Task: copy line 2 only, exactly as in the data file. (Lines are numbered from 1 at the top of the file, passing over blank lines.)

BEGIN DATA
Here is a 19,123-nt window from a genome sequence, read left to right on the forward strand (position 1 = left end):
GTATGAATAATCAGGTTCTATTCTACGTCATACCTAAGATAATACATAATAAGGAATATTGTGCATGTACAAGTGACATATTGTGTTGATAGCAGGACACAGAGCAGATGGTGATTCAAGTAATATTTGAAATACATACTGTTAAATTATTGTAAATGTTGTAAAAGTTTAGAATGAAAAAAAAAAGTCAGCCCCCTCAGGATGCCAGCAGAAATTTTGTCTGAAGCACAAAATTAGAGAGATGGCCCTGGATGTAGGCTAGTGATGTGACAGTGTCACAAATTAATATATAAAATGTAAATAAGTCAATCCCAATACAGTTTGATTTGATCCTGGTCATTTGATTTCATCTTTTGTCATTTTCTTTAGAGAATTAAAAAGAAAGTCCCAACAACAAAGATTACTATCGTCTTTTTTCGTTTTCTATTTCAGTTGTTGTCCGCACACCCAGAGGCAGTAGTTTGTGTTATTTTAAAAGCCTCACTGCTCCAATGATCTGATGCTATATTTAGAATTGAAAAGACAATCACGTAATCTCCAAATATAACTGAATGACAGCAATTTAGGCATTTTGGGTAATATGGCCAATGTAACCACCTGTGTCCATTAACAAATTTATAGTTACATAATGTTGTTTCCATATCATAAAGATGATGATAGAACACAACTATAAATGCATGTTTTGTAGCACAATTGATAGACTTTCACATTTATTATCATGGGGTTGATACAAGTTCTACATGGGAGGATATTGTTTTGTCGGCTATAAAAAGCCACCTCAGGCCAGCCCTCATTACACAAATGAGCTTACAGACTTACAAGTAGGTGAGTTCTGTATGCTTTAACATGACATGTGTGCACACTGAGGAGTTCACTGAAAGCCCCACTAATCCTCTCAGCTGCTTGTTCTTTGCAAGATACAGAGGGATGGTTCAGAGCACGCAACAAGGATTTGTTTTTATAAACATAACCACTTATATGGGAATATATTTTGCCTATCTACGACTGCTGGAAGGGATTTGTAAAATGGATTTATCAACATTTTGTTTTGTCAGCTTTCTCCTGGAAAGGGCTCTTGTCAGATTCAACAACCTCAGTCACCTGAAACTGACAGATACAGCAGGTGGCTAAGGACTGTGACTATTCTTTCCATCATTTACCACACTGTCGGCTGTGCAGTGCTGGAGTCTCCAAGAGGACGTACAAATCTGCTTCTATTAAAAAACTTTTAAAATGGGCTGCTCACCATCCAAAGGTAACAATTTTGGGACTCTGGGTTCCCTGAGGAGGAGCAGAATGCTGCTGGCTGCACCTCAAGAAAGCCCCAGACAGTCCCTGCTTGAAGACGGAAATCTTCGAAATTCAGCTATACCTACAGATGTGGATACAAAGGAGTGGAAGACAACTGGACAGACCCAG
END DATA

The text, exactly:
GTATGAATAATCAGGTTCTATTCTACGTCATACCTAAGATAATACATAATAAGGAATATTGTGCATGTACAAGTGACATATTGTGTTGATAGCAGGACACAGAGCAGATGGTGATTCAAGTAATATTTGAAATACATACTGTTAAATTATTGTAAATGTTGTAAAAGTTTAGAATGAAAAAAAAAAGTCAGCCCCCTCAGGATGCCAGCAGAAATTTTGTCTGAAGCACAAAATTAGAGAGATGGCCCTGGATGTAGGCTAGTGATGTGACAGTGTCACAAATTAATATATAAAATGTAAATAAGTCAATCCCAATACAGTTTGATTTGATCCTGGTCATTTGATTTCATCTTTTGTCATTTTCTTTAGAGAATTAAAAAGAAAGTCCCAACAACAAAGATTACTATCGTCTTTTTTCGTTTTCTATTTCAGTTGTTGTCCGCACACCCAGAGGCAGTAGTTTGTGTTATTTTAAAAGCCTCACTGCTCCAATGATCTGATGCTATATTTAGAATTGAAAAGACAATCACGTAATCTCCAAATATAACTGAATGACAGCAATTTAGGCATTTTGGGTAATATGGCCAATGTAACCACCTGTGTCCATTAACAAATTTATAGTTACATAATGTTGTTTCCATATCATAAAGATGATGATAGAACACAACTATAAATGCATGTTTTGTAGCACAATTGATAGACTTTCACATTTATTATCATGGGGTTGATACAAGTTCTACATGGGAGGATATTGTTTTGTCGGCTATAAAAAGCCACCTCAGGCCAGCCCTCATTACACAAATGAGCTTACAGACTTACAAGTAGGTGAGTTCTGTATGCTTTAACATGACATGTGTGCACACTGAGGAGTTCACTGAAAGCCCCACTAATCCTCTCAGCTGCTTGTTCTTTGCAAGATACAGAGGGATGGTTCAGAGCACGCAACAAGGATTTGTTTTTATAAACATAACCACTTATATGGGAATATATTTTGCCTATCTACGACTGCTGGAAGGGATTTGTAAAATGGATTTATCAACATTTTGTTTTGTCAGCTTTCTCCTGGAAAGGGCTCTTGTCAGATTCAACAACCTCAGTCACCTGAAACTGACAGATACAGCAGGTGGCTAAGGACTGTGACTATTCTTTCCATCATTTACCACACTGTCGGCTGTGCAGTGCTGGAGTCTCCAAGAGGACGTACAAATCTGCTTCTATTAAAAAACTTTTAAAATGGGCTGCTCACCATCCAAAGGTAACAATTTTGGGACTCTGGGTTCCCTGAGGAGGAGCAGAATGCTGCTGGCTGCACCTCAAGAAAGCCCCAGACAGTCCCTGCTTGAAGACGGAAATCTTCGAAATTCAGCTATACCTACAGATGTGGATACAAAGGAGTGGAAGACAACTGGACAGACCCAG